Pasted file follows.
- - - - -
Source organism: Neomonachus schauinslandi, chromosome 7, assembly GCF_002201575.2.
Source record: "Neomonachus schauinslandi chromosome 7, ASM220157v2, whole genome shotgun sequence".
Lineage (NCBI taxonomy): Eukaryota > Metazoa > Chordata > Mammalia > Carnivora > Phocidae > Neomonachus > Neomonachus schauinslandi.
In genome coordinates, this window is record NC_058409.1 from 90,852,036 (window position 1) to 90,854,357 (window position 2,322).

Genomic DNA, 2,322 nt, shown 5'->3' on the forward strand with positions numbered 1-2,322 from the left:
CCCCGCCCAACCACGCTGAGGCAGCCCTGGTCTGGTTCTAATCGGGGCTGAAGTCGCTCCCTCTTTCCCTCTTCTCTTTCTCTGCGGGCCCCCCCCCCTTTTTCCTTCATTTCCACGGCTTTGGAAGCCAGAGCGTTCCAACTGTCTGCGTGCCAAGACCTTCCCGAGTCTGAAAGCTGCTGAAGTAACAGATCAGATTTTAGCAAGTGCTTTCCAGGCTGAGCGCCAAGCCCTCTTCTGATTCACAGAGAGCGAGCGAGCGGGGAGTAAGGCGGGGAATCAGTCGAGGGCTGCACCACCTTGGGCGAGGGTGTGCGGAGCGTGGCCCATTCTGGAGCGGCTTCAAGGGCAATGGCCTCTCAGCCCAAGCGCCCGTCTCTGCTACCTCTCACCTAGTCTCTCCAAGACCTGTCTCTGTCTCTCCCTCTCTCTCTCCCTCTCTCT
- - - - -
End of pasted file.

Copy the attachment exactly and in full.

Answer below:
Source organism: Neomonachus schauinslandi, chromosome 7, assembly GCF_002201575.2.
Source record: "Neomonachus schauinslandi chromosome 7, ASM220157v2, whole genome shotgun sequence".
Lineage (NCBI taxonomy): Eukaryota > Metazoa > Chordata > Mammalia > Carnivora > Phocidae > Neomonachus > Neomonachus schauinslandi.
In genome coordinates, this window is record NC_058409.1 from 90,852,036 (window position 1) to 90,854,357 (window position 2,322).

Genomic DNA, 2,322 nt, shown 5'->3' on the forward strand with positions numbered 1-2,322 from the left:
CCCCGCCCAACCACGCTGAGGCAGCCCTGGTCTGGTTCTAATCGGGGCTGAAGTCGCTCCCTCTTTCCCTCTTCTCTTTCTCTGCGGGCCCCCCCCCCTTTTTCCTTCATTTCCACGGCTTTGGAAGCCAGAGCGTTCCAACTGTCTGCGTGCCAAGACCTTCCCGAGTCTGAAAGCTGCTGAAGTAACAGATCAGATTTTAGCAAGTGCTTTCCAGGCTGAGCGCCAAGCCCTCTTCTGATTCACAGAGAGCGAGCGAGCGGGGAGTAAGGCGGGGAATCAGTCGAGGGCTGCACCACCTTGGGCGAGGGTGTGCGGAGCGTGGCCCATTCTGGAGCGGCTTCAAGGGCAATGGCCTCTCAGCCCAAGCGCCCGTCTCTGCTACCTCTCACCTAGTCTCTCCAAGACCTGTCTCTGTCTCTCCCTCTCTCTCTCCCTCTCTCT